Philosophical Studies

, Volume 174, Issue 9, pp 2167–2186 | Cite as

Fiction cannot be true

  • László KajtárEmail author


According to the dominant theory of intentionalism, fiction and non-fiction are in a “mix-and-match” relationship with truth and falsity: both fiction and nonfiction can be either true or false. Intentionalists hold that fiction is a property of a narrative that is intended to elicit not belief but imagination or make-belief in virtue of the audience’s recognizing that such is the intention of the fiction-maker. They claim that in unlikely circumstances these fictions can turn out to be accidentally true. On the contrary, I argue in this paper that fictionality and truth are incompatible. I distinguish narratives based on whether they contain invented characters or not, and offer respective sets of arguments to the effect that there is no case when a fiction is accidentally true. A narrative is either fiction or accidentally true but not both.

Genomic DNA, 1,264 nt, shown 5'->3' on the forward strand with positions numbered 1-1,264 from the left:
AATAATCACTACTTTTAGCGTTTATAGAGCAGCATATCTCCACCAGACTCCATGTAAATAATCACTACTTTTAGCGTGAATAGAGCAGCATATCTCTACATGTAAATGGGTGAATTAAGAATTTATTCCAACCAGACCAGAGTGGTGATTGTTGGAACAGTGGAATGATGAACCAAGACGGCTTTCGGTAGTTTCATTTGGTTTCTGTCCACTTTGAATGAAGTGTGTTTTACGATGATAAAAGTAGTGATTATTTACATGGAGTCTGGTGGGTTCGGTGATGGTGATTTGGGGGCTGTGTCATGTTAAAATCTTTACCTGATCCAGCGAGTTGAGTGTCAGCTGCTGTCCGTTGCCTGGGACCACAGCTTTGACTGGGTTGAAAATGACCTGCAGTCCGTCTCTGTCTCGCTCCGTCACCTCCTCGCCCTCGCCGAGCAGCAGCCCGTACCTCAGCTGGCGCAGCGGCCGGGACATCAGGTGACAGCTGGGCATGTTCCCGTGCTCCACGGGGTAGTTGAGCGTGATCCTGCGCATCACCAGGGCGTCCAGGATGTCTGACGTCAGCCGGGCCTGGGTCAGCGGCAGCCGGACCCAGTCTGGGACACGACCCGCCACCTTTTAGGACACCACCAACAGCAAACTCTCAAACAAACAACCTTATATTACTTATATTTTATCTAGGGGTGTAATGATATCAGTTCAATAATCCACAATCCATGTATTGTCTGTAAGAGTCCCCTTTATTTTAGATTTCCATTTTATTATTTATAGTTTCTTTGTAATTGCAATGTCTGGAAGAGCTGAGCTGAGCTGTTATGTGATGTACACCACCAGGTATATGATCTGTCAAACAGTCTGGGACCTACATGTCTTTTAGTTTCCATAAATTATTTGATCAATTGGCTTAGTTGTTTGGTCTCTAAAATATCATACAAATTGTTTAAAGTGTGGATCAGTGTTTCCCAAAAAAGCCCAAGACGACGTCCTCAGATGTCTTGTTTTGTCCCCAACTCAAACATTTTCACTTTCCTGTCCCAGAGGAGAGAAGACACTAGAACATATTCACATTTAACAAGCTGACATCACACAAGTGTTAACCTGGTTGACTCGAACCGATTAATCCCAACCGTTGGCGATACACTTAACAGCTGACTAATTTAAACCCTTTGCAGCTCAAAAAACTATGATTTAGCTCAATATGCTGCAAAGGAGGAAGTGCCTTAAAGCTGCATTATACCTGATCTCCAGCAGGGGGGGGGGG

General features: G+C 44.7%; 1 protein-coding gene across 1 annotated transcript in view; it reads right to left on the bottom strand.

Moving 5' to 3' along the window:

Fiction Narrative Reference Truth 



For helpful comments, I would like to thank Hanoch Ben-Yami, Greg Currie, Peter Lamarque, Derek Matravers and David Weberman, as well as an anonymous reviewer for the journal.


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Copyright information

© Springer Science+Business Media Dordrecht 2016

Authors and Affiliations

  1. 1.Department of PhilosophyCentral European UniversityBudapestHungary

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